Quantcast
  

Thursday, April 17, 2014         

APEC HAWAII SUMMIT: CEO SUMMIT


 Print   Email   Comment | View 3 Comments   Most Popular   Save   Post   Retweet

Leaders sign pact to help lessen risks from disasters

By Dave Segal

POSTED:
LAST UPDATED: 01:36 a.m. HST, Nov 12, 2011



With last March's Tokyo disaster still fresh in their minds, leaders from the public and private sectors signed a joint "statement of intent" Friday to work together in reducing risk from potential disasters and improving recovery efforts across the Asia-Pacific region.

"Disasters are not going away, but the reality how to deal with them has to be upgraded," said U.S. Chamber of Commerce President Thomas Donohue.

Alfonso Martinez-Fonts Jr., executive vice president of the U.S. Chamber of Commerce, said the disaster in Japan expedited the signing of the joint agreement at the APEC CEO Summit in Waikiki.

"Even though this work has been going on for a long time, when that happened I think the thing really got elevated," said Martinez-Fonts. "Of course, we had just had the New Zealand Christchurch earthquake. The Australian floods came right after that. A year ago we had the Chilean mines. So the whole Asia-Pacific region has really taken a beating over the last few years."

Martinez-Fonts said a lot of people are doing the right things, "but when you can coordinate, you can get it done so much better, so much faster. That's where the benefit is to this whole thing."

Organizations and their representatives who signed the "statement of intent" were Donohue; Chief of Staff Rear Adm. Robin Watters of the U.S. Pacific Command; M.R.C. Greenwood, president of the University of Hawaii; Nancy Lindborg, assistant administrator for the U.S. Agency for International Development; and Andy Winer, director of external affairs for the National Oceanic and Atmospheric Administration.

Signing the agreement in advance were Ford Foundation President Luis Ubinas, Rockefeller Foundation President Judith Rodin, U.S.-Japan Council President Irene Hirano and Timothy Manning, Federal Emergency Management Agency deputy administrator for protection and national preparedness.

Greenwood said UH has offered to accommodate the initiative and said the university's strong international connections throughout the region will make the university an ideal home.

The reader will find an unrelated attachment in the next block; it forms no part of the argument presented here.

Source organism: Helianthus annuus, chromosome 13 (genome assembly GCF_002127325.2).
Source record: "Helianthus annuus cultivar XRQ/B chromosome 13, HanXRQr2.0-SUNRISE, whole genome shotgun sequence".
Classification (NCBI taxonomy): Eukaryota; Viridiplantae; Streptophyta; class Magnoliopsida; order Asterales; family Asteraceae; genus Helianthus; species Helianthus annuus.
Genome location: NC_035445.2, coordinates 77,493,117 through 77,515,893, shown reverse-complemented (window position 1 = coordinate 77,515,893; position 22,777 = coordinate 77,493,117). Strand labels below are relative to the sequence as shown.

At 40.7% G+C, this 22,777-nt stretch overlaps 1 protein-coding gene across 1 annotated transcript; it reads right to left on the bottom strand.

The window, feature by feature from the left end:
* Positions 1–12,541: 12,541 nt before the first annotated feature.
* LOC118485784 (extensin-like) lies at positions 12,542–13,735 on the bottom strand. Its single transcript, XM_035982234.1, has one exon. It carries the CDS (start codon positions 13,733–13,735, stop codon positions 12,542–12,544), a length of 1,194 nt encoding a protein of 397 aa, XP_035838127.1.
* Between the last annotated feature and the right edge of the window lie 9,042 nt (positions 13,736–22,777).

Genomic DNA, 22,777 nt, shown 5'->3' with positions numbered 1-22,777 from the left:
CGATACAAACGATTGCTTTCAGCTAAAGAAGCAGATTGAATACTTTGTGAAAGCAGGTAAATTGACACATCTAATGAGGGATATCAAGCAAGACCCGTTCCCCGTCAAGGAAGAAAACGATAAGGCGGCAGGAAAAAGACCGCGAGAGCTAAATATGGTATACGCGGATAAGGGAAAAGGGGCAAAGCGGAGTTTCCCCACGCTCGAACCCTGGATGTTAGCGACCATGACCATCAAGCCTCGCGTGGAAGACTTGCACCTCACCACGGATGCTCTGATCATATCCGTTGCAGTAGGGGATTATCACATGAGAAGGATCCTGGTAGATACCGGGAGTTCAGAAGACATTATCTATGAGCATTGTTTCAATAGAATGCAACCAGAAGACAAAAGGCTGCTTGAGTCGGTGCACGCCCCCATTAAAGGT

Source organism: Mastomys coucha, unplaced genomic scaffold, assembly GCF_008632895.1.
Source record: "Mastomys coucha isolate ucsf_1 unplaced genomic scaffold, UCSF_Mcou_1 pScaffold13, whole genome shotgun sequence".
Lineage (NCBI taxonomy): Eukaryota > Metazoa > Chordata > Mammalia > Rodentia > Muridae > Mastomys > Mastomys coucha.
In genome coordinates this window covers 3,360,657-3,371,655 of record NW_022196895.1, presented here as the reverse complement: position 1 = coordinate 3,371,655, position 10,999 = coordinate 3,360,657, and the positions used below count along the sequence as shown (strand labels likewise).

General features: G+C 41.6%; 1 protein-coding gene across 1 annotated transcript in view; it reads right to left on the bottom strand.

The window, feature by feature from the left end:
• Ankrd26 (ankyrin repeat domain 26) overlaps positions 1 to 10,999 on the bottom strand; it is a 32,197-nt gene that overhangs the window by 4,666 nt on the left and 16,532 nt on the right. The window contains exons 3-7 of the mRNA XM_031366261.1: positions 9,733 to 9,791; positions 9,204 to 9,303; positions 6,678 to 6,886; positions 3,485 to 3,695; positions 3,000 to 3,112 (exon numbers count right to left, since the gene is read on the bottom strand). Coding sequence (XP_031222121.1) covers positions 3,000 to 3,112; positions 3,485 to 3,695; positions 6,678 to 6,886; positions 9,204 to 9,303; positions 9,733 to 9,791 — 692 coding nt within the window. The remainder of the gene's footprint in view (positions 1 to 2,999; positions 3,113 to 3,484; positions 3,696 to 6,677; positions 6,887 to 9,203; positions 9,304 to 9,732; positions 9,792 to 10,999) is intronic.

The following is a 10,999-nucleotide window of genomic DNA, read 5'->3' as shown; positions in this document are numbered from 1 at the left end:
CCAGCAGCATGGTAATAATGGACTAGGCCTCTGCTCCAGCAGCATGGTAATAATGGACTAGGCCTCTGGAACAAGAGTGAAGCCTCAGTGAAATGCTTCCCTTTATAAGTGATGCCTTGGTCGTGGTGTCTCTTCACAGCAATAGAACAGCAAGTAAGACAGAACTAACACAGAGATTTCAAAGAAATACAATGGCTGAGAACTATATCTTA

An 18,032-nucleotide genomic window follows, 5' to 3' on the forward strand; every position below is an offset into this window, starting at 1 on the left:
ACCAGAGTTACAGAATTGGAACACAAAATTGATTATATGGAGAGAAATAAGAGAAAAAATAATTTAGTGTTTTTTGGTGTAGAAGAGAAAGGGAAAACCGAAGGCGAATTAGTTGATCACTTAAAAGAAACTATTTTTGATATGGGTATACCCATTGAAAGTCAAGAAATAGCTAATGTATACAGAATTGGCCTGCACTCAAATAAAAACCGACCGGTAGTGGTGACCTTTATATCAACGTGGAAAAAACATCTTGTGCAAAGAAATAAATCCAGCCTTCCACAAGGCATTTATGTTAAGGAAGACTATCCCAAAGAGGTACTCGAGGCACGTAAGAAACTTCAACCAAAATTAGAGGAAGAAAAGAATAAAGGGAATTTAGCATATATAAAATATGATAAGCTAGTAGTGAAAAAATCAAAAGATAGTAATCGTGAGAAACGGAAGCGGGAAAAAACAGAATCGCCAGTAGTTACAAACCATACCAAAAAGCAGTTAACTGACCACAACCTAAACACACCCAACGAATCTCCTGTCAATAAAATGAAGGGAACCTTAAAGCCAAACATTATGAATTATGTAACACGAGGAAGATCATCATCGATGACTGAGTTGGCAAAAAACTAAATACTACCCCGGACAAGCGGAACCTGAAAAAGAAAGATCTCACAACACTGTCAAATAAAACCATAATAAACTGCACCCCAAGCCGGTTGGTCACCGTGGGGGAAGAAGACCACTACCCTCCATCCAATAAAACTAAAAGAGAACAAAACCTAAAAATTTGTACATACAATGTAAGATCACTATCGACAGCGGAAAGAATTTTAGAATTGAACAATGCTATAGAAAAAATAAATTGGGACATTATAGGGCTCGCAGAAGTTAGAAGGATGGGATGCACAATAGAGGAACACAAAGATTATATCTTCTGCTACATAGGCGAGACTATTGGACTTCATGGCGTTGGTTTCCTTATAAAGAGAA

The Asia-Pacific region comprises 52 percent of Earth's surface area yet experiences more than 70 percent of the world's natural disasters, according to the Meridian Institute, which coordinated the joint signing.

"Countries and communities can't do it alone," said Michael Lesnick, a senior partner with the Meridian Institute. "This is about how the public and private sectors and nongovernment groups can collaborate to better prepare for, respond to and recover from disasters."






 Print   Email   Comment | View 3 Comments   Most Popular   Save   Post   Retweet

COMMENTS
(3)
You must be subscribed to participate in discussions
By participating in online discussions you acknowledge that you have agreed to the TERMS OF SERVICE. An insightful discussion of ideas and viewpoints is encouraged, but comments must be civil and in good taste, with no personal attacks. Because only subscribers are allowed to comment, we have your personal information and are able to contact you. If your comments are inappropriate, you may receive a warning, and if you persist with such comments you may be banned from posting. To report comments that you believe do not follow our guidelines, email commentfeedback@staradvertiser.com.
Leave a comment

Please login to leave a comment.
HonoluluHawaii wrote:
"With last March's Tokyo disaster still fresh in their minds, leaders from the public and private sectors signed a joint "statement of intent" Friday to work together in reducing risk from potential disasters and improving recovery efforts across the Asia-Pacific region." In other words, The Pacific Tsunami Warning Center is finally getting its due. Hey . . . we are now relevant in this world . . . we were merely the islands with Colt Brennan who almost reached the tip of Mount Everest, with his Darth Vader slinging days as the Quarterback of The University of Hawaii at Moana Warriors. Crazy, I rather have Let's Go 'Bows, Let's Go 'Bows, Let's Go 'Bows, speaking of which . . . DAVE SHOJI, KANANI DANIELSON, JANE CROSON, BRITTANY HEWITT, EMILY HARTONG, CHANTAEL SATELE, MITA UIATO, EMILY MAEDA, ELIZABETH BLAKE, KRISTIANA TUANIGA, KRISTINA KAM, . . . we have a spot for you on the H-1 freeway for a parade through Downtown Honolulu, as you produce our Fifth NCAA Women's Volleyball Championship, this year, and THIS YEAR. YOU HEAR THAT ! ! ! THIS YEAR !!! THIS IS THE YEAR !!! OKAY ?? !!
on November 12,2011 | 02:52AM
bwaikiki wrote:
Does that mean these countries might help the flood victims of the Mississippi Valley and New England? They certainly have not received nearly the help our own government has extended to Haiti, Japan, China, and every other disaster in the world.
on November 12,2011 | 07:45AM
cojef wrote:
"Statement of Intent", just means exactly that. It is non-binding, and if you notice, the signatories are not even at tha ambassodorial levels, all non entities. A lot of "bruhaha" calling attention to natural distasters which we humans have no control over. Much "shibai" activities, typical of all APEC programs. These activities are reminders to diplomats on what is currently ailing in this world we live in.
on November 12,2011 | 08:25AM
IN OTHER NEWS
Latest News/Updates